pablo-9Getting started is one the most difficult things when you make a change. Are you always thinking I’d like to try yoga, running, HITT, spin etc. but never quite get round to going to a class? Do you scroll wistfully through Insta thinking how amazing those dishes of food look but never actually make them? Or are you simply a bit fed up and demotivated with life and want to change it? If so, then this easy guide to getting started is for you!

  1. Exercise wise, ask yourself what do I enjoy?
  2. Then ask yourself what are my exercise goals?
  3. What is available to me in my area/price range?

You may want to arrange to work with a PT who can help you work out the answers to these question or you may know them yourself. Once you have the answer to these you can start making decision about what exercise you’re going to do, and where/when. A plan starts to take shape. For example, if you’ve never been much of a runner but you love to cycle but lack confidence on the roads then spin might be good for you. On the contrary if you are just looking to work on your posture and flexibility then yoga or pilates may be a better shout. If you’re on a budget you may want to look into online yoga/pilates (although I’d always recommend instructor led workouts for complete beginners, at least initially). Local councils have all sorts of initiatives that are often subsidised, for example couch to 5 km which helps you build up running confidence and fitness. If building strength and fitness is more your goal, then you may want to enlist the help of a personal trainer who can use their expertise and experience to tailor workouts to your needs; this can be through one2one sessions or online training.

Now you’ve made a plan what’s to say you will go through with it. After all it takes some courage to start a new class or step out the door into the unknown with a new trainer. My advice would be to do the following:

  1. Allow yourself to be a beginner. Everyone starts somewhere and by taking the first step you’re already doing more than the majority.
  2. Remember why you’re starting. Look back on your goals; this is the first step to achieving them. (Read my blog on goal setting to help you).
  3. Enlist a friend/partner/offspring to come with you for moral support. Having a person that you know can relieve some of the pressure; you’ll have someone to walk in with and someone to share the workout with. Many PT’s offer buddy sessions now which are often cheaper per person too.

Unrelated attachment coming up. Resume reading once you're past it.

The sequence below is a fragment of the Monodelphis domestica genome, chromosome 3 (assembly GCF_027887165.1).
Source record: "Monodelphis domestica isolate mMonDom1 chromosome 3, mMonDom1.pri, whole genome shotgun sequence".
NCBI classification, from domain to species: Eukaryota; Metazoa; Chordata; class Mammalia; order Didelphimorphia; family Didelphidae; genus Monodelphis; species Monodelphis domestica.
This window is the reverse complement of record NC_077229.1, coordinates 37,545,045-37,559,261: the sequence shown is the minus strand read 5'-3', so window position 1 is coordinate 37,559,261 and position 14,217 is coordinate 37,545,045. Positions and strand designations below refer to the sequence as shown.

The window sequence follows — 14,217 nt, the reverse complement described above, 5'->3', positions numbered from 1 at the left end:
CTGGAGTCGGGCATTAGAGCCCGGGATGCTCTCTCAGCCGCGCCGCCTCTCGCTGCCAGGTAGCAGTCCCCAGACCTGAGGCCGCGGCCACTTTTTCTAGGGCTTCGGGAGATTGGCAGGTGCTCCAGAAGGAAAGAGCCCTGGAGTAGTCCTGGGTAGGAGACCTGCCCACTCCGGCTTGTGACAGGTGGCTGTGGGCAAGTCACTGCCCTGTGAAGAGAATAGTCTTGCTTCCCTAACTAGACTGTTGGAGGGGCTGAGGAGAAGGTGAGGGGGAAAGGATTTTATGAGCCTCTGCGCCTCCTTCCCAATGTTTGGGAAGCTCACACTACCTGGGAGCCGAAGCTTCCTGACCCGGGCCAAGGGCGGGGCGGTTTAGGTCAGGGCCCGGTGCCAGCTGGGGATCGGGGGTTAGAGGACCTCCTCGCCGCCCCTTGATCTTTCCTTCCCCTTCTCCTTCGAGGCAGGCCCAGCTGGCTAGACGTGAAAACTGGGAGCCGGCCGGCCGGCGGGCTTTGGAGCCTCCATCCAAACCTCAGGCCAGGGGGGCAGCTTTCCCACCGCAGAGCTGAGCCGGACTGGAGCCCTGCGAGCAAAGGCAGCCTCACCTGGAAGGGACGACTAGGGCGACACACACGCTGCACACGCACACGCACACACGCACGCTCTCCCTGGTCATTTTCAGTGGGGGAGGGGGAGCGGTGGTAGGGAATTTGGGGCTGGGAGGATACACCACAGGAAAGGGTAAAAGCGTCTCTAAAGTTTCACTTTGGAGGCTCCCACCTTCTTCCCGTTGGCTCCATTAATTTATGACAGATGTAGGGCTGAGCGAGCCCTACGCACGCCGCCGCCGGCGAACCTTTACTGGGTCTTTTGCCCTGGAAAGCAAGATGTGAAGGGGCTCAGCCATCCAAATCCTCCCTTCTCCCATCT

4. Write your plan down in your diary. I am a firm believer that writing something down makes you accountable to getting it done.
  5. Get kitted out. Treat yourself to some new kit. You want to feel good and be comfortable when you work out. Plus having incorrect kit such as a bad sports bra or trainers can cause problems further down the line.

Lastly, before you begin something new you should seek your GP’s advice just to check that you’re not contraindicated to exercise or a certain form of exercise. Once you’ve got the okay, you’re good to go!

Now you’ve gotten started it’s worth noting that it adherence to a new lifestyle requires some work too. Be patient, it’s unlikely you’ll see results in a week, give anything new 4-6 weeks before you review whether it is helping you towards your goals and if you’re enjoying it. Bear in mind that you may need to change your nutritional habits too. Exercise requires you tot urn up to sessions adequately fuelled and replenish after sessions. Protein will become increasingly important in your diet and you’ll probably find that you need more sleep than usual. Listen to your body; it will adapt quite quickly but only if you give it what it needs.

Food wise the practises are very similar. What are your goals, what is available, what do you like/dislike, what is realistic? Again, planning is imperative. Food prep will become a thing you do on a Sunday and will make your life easier and save you money. Be wary of diets which restrict foods or include fasting; in my opinion a balanced, fresh diet will be far more maintainable; especially if you have a family too cook for. Find organic/fresh ingredients and cook from scratch making sure that every plate is a balance of quality protein, carbohydrate (some are better than others, see blog) and plenty of fruit and veg to ensure you get enough minerals and vitamins. Make a pointed effort to remain hydrated; aim for 3 L a day if you’re exercising.

If you’re doing ‘Get Real with Kimberley’ you’re already well on your way – well done! If you’d like something more personal KimFit can help. I offer one2one PT in hour and half hour slots. Every client will get a free consultation where we work through the questions I asked at the top of this blog. Every client will get a tailored programme designed to help you reach your goals. Fancy working out with a friend? KimFit offers Buddy PT, train with a friend and save money. Maybe you’ve entered a race? KimFit can also provide you with coaching for your event in either 4 or 8 week blocks; you’ll feel the best prepared you could be on the start line.

Don’t wait, get in touch on Facebook or use my website and make that change. A lot can change when you do it the KimFit way.

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